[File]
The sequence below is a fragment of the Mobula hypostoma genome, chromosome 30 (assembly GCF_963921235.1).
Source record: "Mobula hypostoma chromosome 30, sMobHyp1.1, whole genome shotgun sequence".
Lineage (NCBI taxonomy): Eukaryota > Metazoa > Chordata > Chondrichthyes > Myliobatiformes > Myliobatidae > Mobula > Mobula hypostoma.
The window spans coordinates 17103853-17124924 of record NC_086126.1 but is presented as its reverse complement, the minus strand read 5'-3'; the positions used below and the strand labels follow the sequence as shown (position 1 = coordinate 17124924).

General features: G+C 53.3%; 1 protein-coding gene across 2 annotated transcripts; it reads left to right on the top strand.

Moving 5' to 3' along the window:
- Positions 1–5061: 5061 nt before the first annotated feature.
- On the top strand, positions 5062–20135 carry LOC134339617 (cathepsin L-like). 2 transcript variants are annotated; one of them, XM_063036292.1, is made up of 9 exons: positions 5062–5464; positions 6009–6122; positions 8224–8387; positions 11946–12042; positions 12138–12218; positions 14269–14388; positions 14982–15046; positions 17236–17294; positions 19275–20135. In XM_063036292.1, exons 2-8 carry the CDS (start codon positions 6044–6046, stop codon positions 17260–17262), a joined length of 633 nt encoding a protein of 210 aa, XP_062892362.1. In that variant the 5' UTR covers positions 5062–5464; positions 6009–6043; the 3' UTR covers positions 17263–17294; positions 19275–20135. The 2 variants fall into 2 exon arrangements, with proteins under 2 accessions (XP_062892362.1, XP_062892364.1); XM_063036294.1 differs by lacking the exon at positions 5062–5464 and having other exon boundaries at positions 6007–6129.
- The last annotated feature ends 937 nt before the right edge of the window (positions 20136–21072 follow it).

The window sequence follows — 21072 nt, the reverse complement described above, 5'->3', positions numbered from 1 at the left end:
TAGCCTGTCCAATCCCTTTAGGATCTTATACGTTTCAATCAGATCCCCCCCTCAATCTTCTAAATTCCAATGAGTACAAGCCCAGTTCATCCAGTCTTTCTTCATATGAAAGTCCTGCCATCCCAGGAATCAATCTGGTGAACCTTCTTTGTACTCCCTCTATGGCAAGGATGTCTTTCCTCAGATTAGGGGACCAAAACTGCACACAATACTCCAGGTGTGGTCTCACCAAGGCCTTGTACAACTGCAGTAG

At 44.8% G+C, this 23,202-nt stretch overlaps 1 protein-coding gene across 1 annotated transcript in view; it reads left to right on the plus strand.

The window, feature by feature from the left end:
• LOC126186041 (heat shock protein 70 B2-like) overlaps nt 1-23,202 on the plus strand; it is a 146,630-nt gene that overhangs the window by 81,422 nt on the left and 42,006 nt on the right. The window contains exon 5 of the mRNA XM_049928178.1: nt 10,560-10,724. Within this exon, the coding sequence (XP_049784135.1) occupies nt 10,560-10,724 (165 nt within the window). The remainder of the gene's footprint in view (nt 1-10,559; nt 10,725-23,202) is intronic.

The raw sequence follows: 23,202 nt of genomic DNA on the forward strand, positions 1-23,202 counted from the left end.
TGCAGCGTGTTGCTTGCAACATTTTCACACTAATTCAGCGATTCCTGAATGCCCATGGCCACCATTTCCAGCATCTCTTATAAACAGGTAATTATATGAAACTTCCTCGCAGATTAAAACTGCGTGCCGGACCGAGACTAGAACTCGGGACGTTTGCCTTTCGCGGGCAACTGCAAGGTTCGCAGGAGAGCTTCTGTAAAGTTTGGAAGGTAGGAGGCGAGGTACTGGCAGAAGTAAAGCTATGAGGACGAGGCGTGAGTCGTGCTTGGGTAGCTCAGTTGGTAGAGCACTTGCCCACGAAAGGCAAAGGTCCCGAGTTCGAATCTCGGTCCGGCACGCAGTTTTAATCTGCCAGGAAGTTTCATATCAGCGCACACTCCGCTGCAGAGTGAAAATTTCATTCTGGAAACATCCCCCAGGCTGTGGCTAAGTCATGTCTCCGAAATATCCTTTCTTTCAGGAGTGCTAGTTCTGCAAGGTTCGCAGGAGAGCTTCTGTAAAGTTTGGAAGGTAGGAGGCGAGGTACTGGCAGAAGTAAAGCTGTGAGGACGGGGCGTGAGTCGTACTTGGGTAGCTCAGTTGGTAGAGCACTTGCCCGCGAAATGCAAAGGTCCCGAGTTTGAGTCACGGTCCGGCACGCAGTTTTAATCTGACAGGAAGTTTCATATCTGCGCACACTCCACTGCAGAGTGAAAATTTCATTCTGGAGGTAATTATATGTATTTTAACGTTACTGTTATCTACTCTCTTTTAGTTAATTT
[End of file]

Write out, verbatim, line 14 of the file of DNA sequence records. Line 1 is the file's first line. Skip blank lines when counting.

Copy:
• LOC126186041 (heat shock protein 70 B2-like) overlaps nt 1-23,202 on the plus strand; it is a 146,630-nt gene that overhangs the window by 81,422 nt on the left and 42,006 nt on the right. The window contains exon 5 of the mRNA XM_049928178.1: nt 10,560-10,724. Within this exon, the coding sequence (XP_049784135.1) occupies nt 10,560-10,724 (165 nt within the window). The remainder of the gene's footprint in view (nt 1-10,559; nt 10,725-23,202) is intronic.